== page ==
Christoph Lohe has designed many many burrs over the years and they all share the common feature that they have something rather interesting and unusual about them. He has designed several burrs in the shape of locks. The Burrlock E was made by Eric Fuller and reviewed enthusiastically by me here. I was delighted to see that another couple of his locks were going to be released by the New Pelikan Workshop this time. The Mini Lock is so named because of the small number of pieces and supposedly "simple" sequence to disassemble as well as the diminutive size of the puzzle at 5cm tall. It is beautifully made with very tactile curves on the edges.

The unlocking mechanism is a very nice sequence of moves which all follow each other logically. I had 4 pieces lying on the kitchen work surface quite quickly:

Looks easy? Ahem! Maybe for you, it will be!
Having disassembled it so quickly, I decided to scramble the pieces without properly examining them and leave them a while before trying to put it back together. Yours truly showed himself to be not terribly bright when it came to the reassembly as it took me over half an hour to work it out. It is a very logical puzzle and can be worked out from scratch - a great fun challenge. This is a perfect little pocket challenge for every puzzler.

Spiral Lock

Spiral Lock
This is the piéce de resistance of the bunch for me! Christoph Lohe's Spiral lock has been fabulously brought to life by Jakub and Jaroslav with gorgeous woods, gorgeous colours and a wonderful finish. The aim as always is to move the burr pieces and shackle to open and dismantle the lock. There are some very clever moves during the solution and some are quite hard to find. As you work your way through it you discover a fun little dance of the pieces around each other before the shackle suddenly has enough space to come out. After that, the rest of the pieces can be removed one after another. You are left with this and can marvel at the craftsmanship involved:

Absolutely incredible puzzle!
Having taken this apart at work I had to go and do something (I think I had finished a short coffee break and had to wake my patient up before starting the next one) - when I got back to the pieces of the puzzle and took them out of the bag I had used to temporarily store them in, I discovered that the reassembly was a tremendous challenge! In fact, I could not do it until I got home and had a fair bit of time in the evening to play. I had to backtrack my disassembly to work it out and then work out which pieces went where. It is manageable and is a great challenge for those of us not good at reassembly. This puzzle is beautiful and brilliant!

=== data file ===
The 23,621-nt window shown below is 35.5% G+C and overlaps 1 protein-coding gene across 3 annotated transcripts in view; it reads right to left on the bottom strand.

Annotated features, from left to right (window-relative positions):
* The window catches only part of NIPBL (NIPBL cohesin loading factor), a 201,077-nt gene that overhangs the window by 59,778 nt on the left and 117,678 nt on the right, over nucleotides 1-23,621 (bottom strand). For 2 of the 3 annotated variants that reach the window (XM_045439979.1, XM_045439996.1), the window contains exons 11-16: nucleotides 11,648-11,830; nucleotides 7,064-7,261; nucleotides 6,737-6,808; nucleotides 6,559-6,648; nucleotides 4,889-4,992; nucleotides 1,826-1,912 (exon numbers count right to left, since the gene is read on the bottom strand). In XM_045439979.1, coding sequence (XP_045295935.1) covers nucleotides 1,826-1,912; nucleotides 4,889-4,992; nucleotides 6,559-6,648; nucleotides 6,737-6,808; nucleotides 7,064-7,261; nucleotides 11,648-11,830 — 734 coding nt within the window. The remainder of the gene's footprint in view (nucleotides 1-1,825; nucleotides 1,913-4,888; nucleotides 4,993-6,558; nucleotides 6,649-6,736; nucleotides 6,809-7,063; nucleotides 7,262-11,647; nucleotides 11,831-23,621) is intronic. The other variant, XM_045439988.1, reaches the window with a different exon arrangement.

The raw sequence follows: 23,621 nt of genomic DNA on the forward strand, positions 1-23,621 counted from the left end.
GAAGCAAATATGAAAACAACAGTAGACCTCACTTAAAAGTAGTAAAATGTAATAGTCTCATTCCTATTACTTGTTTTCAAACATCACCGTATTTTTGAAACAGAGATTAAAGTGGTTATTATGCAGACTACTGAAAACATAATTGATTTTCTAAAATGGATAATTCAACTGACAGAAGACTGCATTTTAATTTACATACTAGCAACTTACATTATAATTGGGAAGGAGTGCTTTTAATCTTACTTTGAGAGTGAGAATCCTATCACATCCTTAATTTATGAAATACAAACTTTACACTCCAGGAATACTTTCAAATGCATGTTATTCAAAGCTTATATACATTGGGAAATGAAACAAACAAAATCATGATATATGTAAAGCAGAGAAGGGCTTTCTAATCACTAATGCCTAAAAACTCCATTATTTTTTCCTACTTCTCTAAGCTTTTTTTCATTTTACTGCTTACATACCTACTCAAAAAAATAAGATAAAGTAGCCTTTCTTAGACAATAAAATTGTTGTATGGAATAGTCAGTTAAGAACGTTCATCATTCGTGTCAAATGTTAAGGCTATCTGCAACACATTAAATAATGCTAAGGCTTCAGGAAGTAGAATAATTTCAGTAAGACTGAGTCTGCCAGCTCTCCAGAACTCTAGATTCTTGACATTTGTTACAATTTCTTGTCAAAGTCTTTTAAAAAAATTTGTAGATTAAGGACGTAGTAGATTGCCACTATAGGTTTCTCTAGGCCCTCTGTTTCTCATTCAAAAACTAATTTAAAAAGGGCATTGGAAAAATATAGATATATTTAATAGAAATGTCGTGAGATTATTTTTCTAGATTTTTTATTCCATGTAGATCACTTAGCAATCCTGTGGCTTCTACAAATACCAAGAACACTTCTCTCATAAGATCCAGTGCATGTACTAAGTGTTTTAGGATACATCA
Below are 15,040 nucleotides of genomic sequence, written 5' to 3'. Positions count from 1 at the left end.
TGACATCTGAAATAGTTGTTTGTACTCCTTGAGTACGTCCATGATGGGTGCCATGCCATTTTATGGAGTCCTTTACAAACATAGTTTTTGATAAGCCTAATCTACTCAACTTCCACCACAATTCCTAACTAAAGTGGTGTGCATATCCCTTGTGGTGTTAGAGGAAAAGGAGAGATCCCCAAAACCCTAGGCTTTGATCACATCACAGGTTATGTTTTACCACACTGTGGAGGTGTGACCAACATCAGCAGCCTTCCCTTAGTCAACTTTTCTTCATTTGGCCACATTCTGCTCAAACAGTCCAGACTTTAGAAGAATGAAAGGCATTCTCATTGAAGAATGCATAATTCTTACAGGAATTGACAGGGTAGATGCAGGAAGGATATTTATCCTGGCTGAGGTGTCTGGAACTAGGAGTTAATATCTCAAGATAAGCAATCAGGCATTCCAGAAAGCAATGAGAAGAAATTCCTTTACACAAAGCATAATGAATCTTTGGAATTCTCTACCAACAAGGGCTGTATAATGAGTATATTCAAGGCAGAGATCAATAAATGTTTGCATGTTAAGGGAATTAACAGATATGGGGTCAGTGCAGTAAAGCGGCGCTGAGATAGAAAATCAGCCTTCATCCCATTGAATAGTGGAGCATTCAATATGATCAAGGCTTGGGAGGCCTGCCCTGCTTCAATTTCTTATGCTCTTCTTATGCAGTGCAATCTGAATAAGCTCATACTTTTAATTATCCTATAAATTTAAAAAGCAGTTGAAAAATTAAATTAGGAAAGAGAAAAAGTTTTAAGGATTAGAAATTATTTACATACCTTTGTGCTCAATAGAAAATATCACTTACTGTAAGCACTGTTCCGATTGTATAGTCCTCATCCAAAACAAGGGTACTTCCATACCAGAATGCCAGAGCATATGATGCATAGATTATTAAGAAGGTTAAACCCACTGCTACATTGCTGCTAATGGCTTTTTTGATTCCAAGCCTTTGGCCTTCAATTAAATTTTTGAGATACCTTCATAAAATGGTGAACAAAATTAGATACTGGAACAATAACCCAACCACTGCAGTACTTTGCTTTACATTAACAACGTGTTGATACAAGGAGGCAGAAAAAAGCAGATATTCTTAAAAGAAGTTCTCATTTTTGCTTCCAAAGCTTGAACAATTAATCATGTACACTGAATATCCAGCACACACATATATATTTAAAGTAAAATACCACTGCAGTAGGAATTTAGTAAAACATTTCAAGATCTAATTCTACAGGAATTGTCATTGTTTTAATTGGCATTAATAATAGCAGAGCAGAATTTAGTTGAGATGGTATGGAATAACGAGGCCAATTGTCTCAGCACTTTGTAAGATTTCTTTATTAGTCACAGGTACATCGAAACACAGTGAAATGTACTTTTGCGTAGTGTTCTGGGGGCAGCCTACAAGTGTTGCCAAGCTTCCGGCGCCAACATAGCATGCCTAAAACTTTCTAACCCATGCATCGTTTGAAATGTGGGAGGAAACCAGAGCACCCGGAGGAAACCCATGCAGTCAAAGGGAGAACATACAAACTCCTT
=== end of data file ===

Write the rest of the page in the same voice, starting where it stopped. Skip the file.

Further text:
Casino - just put the chips into the box!
Casino is an absolutely fantastic packing puzzle by Volker Latussek, a designer I came across for the first time at the Paris IPP. He had entered another Packing puzzle into the Design competition which I really enjoyed (in fact it got one of my votes). The Bastille is available in continental Europe from Rombol here - I really wish they would find a retailer who would sell in the UK as I struggle to get these puzzles here. The Casino is just as simple a premise as the Bastille - put the pieces in the box so that they don't protrude outside. Easy? Hell no!

The chips and box are wonderfully tactile and just beg to be played with. Everything can be stored nicely in the unsolved position and then tipped out for play when ready. This puzzle would be simple if it wasn't for the lip overhanging the top of the box. It takes a few minutes to work out the arrangement required so that the pieces will physically fit inside but getting them in there is another thing entirely! I couldn't resist this one - I played with it alongside Mrs S at the breakfast table on the morning that it arrived and she watched me with great amusement as I progressively failed to solve it over about an hour. She didn't seem to mind the muttering/talking to myself and at one point exclaimed that it didn't look that hard and snatched it from me to have a try herself! I didn't mind - whilst she is a rather bright cookie, she is not a puzzler and it was soon my turn to laugh at her as she failed to get the last piece inside. To her credit, she did work out the correct arrangement but could not get it past the lip. After 10 minutes she gave up in disgust and said it was impossible! Hehehehe!